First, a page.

People with severe asthma may not respond to the usual treatment. Researchers have examined what drives the inflammatory response in severe asthmatics at a molecular level and their findings may lead to the development of an effective treatment for the potentially life-threatening condition.
Asthma is a chronic condition that affects an estimated 334 million people worldwide, with 250,000 deaths attributed to the disease yearly. While less than 10% of people have severe asthma, the condition is unpredictable, difficult to control, and the symptoms often don’t respond well to standard therapies such as inhalers or steroids.
With an asthma flare-up, the walls of the airways become inflamed and swollen, and the airway lining may produce excess mucus. This causes the airways to narrow, making breathing difficult and reducing the amount of oxygen entering the lungs. In a severe asthma attack, the situation can worsen quickly to the point where the person stops breathing; for that reason, it’s regarded as a medical emergency.
The inflammatory response underlying asthma led researchers from the La Jolla Institute for Immunology to examine what was happening on a molecular level to drive severe asthma.
Mast cells are white blood cells that play an important role in the body’s immune system reactions, including allergic reactions. They reside at the border between tissues and the external environment, for example, the lining of the gut and the lungs. Mast cells can be activated by immunoglobulin E (IgE), a type of antibody produced by the immune system.
When the body detects a specific allergen – like pollen, dust mites, or pet dander – IgE binds to mast cells and causes them to produce histamine-releasing factor (HRF), which, as the name suggests, leads the cells to release histamine. Histamine causes the body’s small blood vessels (capillaries) to dilate and smooth muscles, including those in the lungs, to constrict. Histamine’s effect on lung smooth muscles makes breathing difficult during an allergic reaction.
Previous studies have found that IgE and HRF interact to produce harmful inflammatory reactions in mouse models of asthma. In the current study, the researchers looked at how IgE and HRF ‘talk’ to one another during a severe allergic reaction in hopes of better understanding the process and finding a way of switching it off.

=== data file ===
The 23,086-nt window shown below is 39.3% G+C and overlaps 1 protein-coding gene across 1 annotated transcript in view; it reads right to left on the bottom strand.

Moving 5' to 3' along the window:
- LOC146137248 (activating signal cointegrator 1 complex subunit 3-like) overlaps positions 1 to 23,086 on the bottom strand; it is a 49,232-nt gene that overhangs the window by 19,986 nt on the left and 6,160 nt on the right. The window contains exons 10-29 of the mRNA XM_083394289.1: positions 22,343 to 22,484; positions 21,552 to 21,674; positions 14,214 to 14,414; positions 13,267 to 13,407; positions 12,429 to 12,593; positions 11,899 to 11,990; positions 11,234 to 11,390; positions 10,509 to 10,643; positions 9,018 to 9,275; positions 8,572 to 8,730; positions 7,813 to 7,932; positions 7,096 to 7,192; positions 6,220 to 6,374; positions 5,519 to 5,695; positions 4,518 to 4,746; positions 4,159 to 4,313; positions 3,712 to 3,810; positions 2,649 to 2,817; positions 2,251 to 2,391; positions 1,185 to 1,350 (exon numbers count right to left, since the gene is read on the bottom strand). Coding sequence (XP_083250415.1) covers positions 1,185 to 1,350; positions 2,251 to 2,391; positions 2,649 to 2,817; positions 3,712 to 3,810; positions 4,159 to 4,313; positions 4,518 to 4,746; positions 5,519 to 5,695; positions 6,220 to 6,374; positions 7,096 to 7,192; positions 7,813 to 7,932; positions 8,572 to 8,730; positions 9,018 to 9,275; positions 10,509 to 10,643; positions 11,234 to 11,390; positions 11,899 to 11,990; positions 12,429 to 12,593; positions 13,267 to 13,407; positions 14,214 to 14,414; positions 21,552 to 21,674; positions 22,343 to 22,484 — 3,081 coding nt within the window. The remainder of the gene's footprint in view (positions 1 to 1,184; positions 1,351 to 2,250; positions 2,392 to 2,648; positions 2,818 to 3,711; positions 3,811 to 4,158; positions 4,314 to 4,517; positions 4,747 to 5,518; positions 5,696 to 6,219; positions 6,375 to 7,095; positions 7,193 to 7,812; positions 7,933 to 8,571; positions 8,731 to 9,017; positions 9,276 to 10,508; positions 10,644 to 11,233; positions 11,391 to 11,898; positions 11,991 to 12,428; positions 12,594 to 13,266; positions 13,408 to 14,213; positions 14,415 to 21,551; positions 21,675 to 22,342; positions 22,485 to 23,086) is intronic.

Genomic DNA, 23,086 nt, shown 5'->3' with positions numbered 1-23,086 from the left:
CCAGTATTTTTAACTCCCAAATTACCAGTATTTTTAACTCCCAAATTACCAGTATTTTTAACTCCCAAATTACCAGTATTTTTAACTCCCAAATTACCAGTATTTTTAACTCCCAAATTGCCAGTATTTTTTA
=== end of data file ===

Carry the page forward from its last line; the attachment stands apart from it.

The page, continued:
Because some asthmatics don’t respond to treatment and others do, the researchers considered it important to study as many types of asthmatics as they could. They examined HRF levels and HRF-IgE interactions in various groups, including healthy adults, adults with mild-to-moderate asthma, moderate asthma, severe asthma, and adults infected with the virus that causes the common cold (rhinovirus). They also examined children whose asthma had been exacerbated by the rhinovirus and those whose asthma had been exacerbated in the absence of the virus.
Participants in the study underwent a bronchoscopy, a minimally invasive procedure where a flexible, lighted tube is passed through the mouth or nose into the airways. Samples of lung cells were collected from the participants’ airways and used to create a human cell line that the researchers tested in the lab.
They found that total IgE and HRF-reactive IgE levels were higher in severe asthmatics than in healthy controls. When the lung cells were infected with rhinovirus, the researchers found that HRF secretion increased dramatically. The same dramatic increase was seen when the cells were exposed to proteins from dust mites, a common allergen and asthma trigger.
The researchers say their study’s findings suggest that HRF-reactive IgE antibodies contribute to asthma severity and that people with severe asthma and asthma exacerbated by infection with the rhinovirus may benefit from therapies that block the communication between IgE and HRF.
The research team at La Jolla Institute are working on two therapies that might inhibit that interaction. The first uses a molecule called HRF-2CA, which has been found to inhibit asthma and severe food allergies in mice. The second involves a therapeutic antibody called SPF7-1, a kind of ‘fake’ HRF that binds to IgE and stops real HRF from binding.
“The best way forward would be to carry out clinical trials to study these two therapeutic options,” said Toshiaki Kawakami, corresponding author of the study.
The study was published in the Journal of Allergy and Clinical Immunology.